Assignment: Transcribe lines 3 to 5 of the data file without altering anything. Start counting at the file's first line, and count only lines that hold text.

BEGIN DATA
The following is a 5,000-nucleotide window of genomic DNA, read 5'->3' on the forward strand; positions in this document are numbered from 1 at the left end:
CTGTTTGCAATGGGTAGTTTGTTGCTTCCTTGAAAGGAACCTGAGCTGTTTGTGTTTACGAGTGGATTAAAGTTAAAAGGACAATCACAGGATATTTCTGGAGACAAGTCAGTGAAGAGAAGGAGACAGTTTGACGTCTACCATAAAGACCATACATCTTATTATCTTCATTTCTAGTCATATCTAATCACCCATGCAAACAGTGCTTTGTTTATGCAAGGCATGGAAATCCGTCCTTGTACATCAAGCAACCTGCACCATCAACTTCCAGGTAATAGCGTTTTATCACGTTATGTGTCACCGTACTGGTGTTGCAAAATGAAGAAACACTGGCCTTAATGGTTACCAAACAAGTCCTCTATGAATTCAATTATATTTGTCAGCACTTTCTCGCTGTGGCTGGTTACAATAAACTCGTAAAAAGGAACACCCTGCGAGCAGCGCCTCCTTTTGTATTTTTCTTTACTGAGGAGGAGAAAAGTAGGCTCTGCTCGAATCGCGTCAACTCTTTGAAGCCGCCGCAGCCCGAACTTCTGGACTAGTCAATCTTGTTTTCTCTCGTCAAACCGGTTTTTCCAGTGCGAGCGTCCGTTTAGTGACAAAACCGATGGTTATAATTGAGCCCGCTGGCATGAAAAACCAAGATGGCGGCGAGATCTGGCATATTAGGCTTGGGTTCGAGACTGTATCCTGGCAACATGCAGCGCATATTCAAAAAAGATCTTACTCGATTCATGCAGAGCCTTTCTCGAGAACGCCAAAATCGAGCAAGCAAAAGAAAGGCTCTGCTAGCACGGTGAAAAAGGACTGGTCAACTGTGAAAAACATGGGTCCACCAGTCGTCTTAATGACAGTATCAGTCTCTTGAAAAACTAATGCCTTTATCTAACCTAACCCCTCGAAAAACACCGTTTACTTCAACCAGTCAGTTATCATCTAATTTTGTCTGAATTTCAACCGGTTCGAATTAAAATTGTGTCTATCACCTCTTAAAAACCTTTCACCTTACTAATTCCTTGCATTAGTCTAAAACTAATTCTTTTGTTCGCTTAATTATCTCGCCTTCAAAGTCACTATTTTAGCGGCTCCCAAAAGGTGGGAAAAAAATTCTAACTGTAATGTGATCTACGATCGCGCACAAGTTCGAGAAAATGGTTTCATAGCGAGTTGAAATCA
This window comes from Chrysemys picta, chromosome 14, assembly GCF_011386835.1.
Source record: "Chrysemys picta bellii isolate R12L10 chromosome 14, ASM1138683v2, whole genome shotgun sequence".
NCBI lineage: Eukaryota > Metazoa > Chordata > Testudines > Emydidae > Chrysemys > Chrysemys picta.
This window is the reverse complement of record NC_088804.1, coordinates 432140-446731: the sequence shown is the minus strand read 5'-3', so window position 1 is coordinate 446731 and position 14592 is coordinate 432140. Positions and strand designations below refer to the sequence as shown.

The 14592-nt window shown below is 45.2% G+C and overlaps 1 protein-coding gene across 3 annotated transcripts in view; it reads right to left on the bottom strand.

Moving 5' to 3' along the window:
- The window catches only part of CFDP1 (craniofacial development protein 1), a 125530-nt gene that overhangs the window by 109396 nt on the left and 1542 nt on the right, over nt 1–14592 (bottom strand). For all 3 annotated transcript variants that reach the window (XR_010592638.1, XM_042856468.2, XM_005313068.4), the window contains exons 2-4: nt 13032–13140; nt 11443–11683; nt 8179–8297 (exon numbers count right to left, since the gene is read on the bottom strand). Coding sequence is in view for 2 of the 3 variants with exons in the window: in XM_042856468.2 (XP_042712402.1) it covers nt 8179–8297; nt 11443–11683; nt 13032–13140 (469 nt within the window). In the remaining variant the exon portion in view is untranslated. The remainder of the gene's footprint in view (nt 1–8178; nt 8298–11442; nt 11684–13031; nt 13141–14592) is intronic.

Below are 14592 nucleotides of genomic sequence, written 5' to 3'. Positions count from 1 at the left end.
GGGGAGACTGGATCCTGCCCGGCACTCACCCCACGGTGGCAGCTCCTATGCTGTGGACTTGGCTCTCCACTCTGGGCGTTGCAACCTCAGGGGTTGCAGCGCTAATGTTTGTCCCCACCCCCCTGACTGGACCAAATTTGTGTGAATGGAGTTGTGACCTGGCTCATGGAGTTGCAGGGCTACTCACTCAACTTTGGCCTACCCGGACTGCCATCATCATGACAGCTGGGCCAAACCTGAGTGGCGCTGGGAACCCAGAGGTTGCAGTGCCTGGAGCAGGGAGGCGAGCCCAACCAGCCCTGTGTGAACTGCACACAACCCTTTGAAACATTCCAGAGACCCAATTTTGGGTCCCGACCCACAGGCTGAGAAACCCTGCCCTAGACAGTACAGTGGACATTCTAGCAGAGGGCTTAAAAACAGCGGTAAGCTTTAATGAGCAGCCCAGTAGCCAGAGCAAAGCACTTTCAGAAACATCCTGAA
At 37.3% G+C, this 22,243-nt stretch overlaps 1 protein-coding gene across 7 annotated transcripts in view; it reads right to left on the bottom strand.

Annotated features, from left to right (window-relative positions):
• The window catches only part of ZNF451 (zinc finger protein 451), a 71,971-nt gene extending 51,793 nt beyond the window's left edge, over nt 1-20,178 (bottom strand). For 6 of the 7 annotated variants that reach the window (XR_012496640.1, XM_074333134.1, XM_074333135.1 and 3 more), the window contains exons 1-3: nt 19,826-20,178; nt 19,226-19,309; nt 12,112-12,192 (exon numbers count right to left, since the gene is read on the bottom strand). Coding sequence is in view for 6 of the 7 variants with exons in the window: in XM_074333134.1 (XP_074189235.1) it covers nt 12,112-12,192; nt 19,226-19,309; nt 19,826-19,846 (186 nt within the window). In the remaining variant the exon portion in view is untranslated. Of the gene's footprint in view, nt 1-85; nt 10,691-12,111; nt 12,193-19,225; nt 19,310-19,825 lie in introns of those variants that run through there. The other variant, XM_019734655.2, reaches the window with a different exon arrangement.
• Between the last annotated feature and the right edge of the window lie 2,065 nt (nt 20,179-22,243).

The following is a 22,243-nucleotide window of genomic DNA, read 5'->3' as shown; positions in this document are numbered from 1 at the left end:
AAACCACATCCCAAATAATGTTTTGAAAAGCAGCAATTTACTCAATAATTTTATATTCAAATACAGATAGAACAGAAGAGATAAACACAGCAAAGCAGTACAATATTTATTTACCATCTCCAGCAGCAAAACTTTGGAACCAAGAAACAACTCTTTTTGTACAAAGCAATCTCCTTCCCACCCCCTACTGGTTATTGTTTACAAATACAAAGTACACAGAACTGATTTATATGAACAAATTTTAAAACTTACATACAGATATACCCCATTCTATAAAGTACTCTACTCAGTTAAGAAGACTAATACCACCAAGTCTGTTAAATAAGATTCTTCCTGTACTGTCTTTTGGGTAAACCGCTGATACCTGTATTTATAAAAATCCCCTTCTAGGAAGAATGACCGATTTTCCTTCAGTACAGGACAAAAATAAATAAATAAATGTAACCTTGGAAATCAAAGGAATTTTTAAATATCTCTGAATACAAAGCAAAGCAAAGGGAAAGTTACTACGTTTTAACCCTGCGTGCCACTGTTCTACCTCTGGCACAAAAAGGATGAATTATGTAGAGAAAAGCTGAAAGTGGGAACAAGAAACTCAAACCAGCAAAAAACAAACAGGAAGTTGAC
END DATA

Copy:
This window comes from Chrysemys picta, chromosome 14, assembly GCF_011386835.1.
Source record: "Chrysemys picta bellii isolate R12L10 chromosome 14, ASM1138683v2, whole genome shotgun sequence".
NCBI lineage: Eukaryota > Metazoa > Chordata > Testudines > Emydidae > Chrysemys > Chrysemys picta.